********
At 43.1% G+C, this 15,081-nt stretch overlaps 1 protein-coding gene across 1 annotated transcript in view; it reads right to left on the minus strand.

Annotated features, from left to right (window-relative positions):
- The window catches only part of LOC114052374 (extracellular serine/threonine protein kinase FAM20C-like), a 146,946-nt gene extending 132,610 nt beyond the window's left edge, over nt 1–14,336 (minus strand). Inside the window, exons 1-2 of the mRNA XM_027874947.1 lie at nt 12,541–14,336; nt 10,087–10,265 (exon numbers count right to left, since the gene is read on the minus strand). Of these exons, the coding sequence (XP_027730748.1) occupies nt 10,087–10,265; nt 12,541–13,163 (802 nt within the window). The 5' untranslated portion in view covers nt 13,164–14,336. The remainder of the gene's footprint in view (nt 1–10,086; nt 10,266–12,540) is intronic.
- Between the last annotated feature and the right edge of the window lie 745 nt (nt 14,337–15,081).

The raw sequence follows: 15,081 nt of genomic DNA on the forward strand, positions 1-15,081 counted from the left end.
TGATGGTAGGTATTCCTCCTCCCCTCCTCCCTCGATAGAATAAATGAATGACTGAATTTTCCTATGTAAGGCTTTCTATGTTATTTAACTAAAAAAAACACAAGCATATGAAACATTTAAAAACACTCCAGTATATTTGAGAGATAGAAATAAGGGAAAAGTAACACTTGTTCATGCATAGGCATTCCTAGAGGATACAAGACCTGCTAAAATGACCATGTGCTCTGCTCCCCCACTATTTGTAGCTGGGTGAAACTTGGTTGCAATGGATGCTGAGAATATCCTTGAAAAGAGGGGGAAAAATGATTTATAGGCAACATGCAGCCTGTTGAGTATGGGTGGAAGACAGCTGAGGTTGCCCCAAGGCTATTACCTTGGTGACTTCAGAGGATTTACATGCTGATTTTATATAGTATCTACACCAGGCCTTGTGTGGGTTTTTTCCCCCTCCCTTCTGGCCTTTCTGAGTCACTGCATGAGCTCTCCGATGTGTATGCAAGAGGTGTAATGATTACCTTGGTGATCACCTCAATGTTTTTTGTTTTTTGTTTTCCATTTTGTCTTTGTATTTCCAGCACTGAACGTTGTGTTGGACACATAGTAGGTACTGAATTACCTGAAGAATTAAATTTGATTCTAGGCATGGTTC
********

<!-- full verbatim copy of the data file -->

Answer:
At 43.1% G+C, this 15,081-nt stretch overlaps 1 protein-coding gene across 1 annotated transcript in view; it reads right to left on the minus strand.

Annotated features, from left to right (window-relative positions):
- The window catches only part of LOC114052374 (extracellular serine/threonine protein kinase FAM20C-like), a 146,946-nt gene extending 132,610 nt beyond the window's left edge, over nt 1–14,336 (minus strand). Inside the window, exons 1-2 of the mRNA XM_027874947.1 lie at nt 12,541–14,336; nt 10,087–10,265 (exon numbers count right to left, since the gene is read on the minus strand). Of these exons, the coding sequence (XP_027730748.1) occupies nt 10,087–10,265; nt 12,541–13,163 (802 nt within the window). The 5' untranslated portion in view covers nt 13,164–14,336. The remainder of the gene's footprint in view (nt 1–10,086; nt 10,266–12,540) is intronic.
- Between the last annotated feature and the right edge of the window lie 745 nt (nt 14,337–15,081).

The raw sequence follows: 15,081 nt of genomic DNA on the forward strand, positions 1-15,081 counted from the left end.
TGATGGTAGGTATTCCTCCTCCCCTCCTCCCTCGATAGAATAAATGAATGACTGAATTTTCCTATGTAAGGCTTTCTATGTTATTTAACTAAAAAAAACACAAGCATATGAAACATTTAAAAACACTCCAGTATATTTGAGAGATAGAAATAAGGGAAAAGTAACACTTGTTCATGCATAGGCATTCCTAGAGGATACAAGACCTGCTAAAATGACCATGTGCTCTGCTCCCCCACTATTTGTAGCTGGGTGAAACTTGGTTGCAATGGATGCTGAGAATATCCTTGAAAAGAGGGGGAAAAATGATTTATAGGCAACATGCAGCCTGTTGAGTATGGGTGGAAGACAGCTGAGGTTGCCCCAAGGCTATTACCTTGGTGACTTCAGAGGATTTACATGCTGATTTTATATAGTATCTACACCAGGCCTTGTGTGGGTTTTTTCCCCCTCCCTTCTGGCCTTTCTGAGTCACTGCATGAGCTCTCCGATGTGTATGCAAGAGGTGTAATGATTACCTTGGTGATCACCTCAATGTTTTTTGTTTTTTGTTTTCCATTTTGTCTTTGTATTTCCAGCACTGAACGTTGTGTTGGACACATAGTAGGTACTGAATTACCTGAAGAATTAAATTTGATTCTAGGCATGGTTC